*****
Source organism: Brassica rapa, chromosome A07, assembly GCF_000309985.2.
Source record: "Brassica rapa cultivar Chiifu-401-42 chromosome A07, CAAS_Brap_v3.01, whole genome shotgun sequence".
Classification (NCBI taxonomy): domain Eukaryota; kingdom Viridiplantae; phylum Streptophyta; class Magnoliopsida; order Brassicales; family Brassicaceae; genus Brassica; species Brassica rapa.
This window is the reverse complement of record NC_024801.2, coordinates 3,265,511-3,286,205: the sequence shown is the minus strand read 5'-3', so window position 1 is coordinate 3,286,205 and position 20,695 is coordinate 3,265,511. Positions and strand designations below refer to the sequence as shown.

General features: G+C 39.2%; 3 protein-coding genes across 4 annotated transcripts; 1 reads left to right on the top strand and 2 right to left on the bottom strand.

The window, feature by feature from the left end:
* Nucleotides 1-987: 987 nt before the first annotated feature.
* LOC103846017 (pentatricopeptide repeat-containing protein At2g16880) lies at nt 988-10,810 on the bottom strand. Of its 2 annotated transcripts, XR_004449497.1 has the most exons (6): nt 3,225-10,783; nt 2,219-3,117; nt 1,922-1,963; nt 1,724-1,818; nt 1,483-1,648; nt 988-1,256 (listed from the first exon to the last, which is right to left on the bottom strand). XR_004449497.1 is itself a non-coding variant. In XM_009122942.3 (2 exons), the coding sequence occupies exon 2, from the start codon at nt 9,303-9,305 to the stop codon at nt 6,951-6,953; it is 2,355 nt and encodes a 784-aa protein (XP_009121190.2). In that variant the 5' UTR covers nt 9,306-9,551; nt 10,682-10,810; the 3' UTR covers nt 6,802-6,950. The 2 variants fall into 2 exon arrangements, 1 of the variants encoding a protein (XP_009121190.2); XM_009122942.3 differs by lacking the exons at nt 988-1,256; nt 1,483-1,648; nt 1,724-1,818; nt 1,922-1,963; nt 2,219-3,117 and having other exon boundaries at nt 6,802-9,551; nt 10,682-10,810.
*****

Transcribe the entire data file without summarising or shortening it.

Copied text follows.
Source organism: Brassica rapa, chromosome A07, assembly GCF_000309985.2.
Source record: "Brassica rapa cultivar Chiifu-401-42 chromosome A07, CAAS_Brap_v3.01, whole genome shotgun sequence".
Classification (NCBI taxonomy): domain Eukaryota; kingdom Viridiplantae; phylum Streptophyta; class Magnoliopsida; order Brassicales; family Brassicaceae; genus Brassica; species Brassica rapa.
This window is the reverse complement of record NC_024801.2, coordinates 3,265,511-3,286,205: the sequence shown is the minus strand read 5'-3', so window position 1 is coordinate 3,286,205 and position 20,695 is coordinate 3,265,511. Positions and strand designations below refer to the sequence as shown.

General features: G+C 39.2%; 3 protein-coding genes across 4 annotated transcripts; 1 reads left to right on the top strand and 2 right to left on the bottom strand.

The window, feature by feature from the left end:
* Nucleotides 1-987: 987 nt before the first annotated feature.
* LOC103846017 (pentatricopeptide repeat-containing protein At2g16880) lies at nt 988-10,810 on the bottom strand. Of its 2 annotated transcripts, XR_004449497.1 has the most exons (6): nt 3,225-10,783; nt 2,219-3,117; nt 1,922-1,963; nt 1,724-1,818; nt 1,483-1,648; nt 988-1,256 (listed from the first exon to the last, which is right to left on the bottom strand). XR_004449497.1 is itself a non-coding variant. In XM_009122942.3 (2 exons), the coding sequence occupies exon 2, from the start codon at nt 9,303-9,305 to the stop codon at nt 6,951-6,953; it is 2,355 nt and encodes a 784-aa protein (XP_009121190.2). In that variant the 5' UTR covers nt 9,306-9,551; nt 10,682-10,810; the 3' UTR covers nt 6,802-6,950. The 2 variants fall into 2 exon arrangements, 1 of the variants encoding a protein (XP_009121190.2); XM_009122942.3 differs by lacking the exons at nt 988-1,256; nt 1,483-1,648; nt 1,724-1,818; nt 1,922-1,963; nt 2,219-3,117 and having other exon boundaries at nt 6,802-9,551; nt 10,682-10,810.